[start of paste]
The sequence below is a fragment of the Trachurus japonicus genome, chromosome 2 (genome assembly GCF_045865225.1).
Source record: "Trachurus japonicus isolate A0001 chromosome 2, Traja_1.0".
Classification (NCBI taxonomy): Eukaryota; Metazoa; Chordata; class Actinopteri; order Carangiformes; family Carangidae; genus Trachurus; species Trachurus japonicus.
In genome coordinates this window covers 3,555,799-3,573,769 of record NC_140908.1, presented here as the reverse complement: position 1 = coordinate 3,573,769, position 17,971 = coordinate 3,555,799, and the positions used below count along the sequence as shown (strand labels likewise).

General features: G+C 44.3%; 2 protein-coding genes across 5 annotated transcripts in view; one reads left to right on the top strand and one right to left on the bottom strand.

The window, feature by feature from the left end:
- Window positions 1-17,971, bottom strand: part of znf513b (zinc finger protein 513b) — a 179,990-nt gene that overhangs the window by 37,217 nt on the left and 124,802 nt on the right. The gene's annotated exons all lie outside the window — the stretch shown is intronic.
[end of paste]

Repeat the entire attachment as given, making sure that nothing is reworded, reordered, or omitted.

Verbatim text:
The sequence below is a fragment of the Trachurus japonicus genome, chromosome 2 (genome assembly GCF_045865225.1).
Source record: "Trachurus japonicus isolate A0001 chromosome 2, Traja_1.0".
Classification (NCBI taxonomy): Eukaryota; Metazoa; Chordata; class Actinopteri; order Carangiformes; family Carangidae; genus Trachurus; species Trachurus japonicus.
In genome coordinates this window covers 3,555,799-3,573,769 of record NC_140908.1, presented here as the reverse complement: position 1 = coordinate 3,573,769, position 17,971 = coordinate 3,555,799, and the positions used below count along the sequence as shown (strand labels likewise).

General features: G+C 44.3%; 2 protein-coding genes across 5 annotated transcripts in view; one reads left to right on the top strand and one right to left on the bottom strand.

The window, feature by feature from the left end:
- Window positions 1-17,971, bottom strand: part of znf513b (zinc finger protein 513b) — a 179,990-nt gene that overhangs the window by 37,217 nt on the left and 124,802 nt on the right. The gene's annotated exons all lie outside the window — the stretch shown is intronic.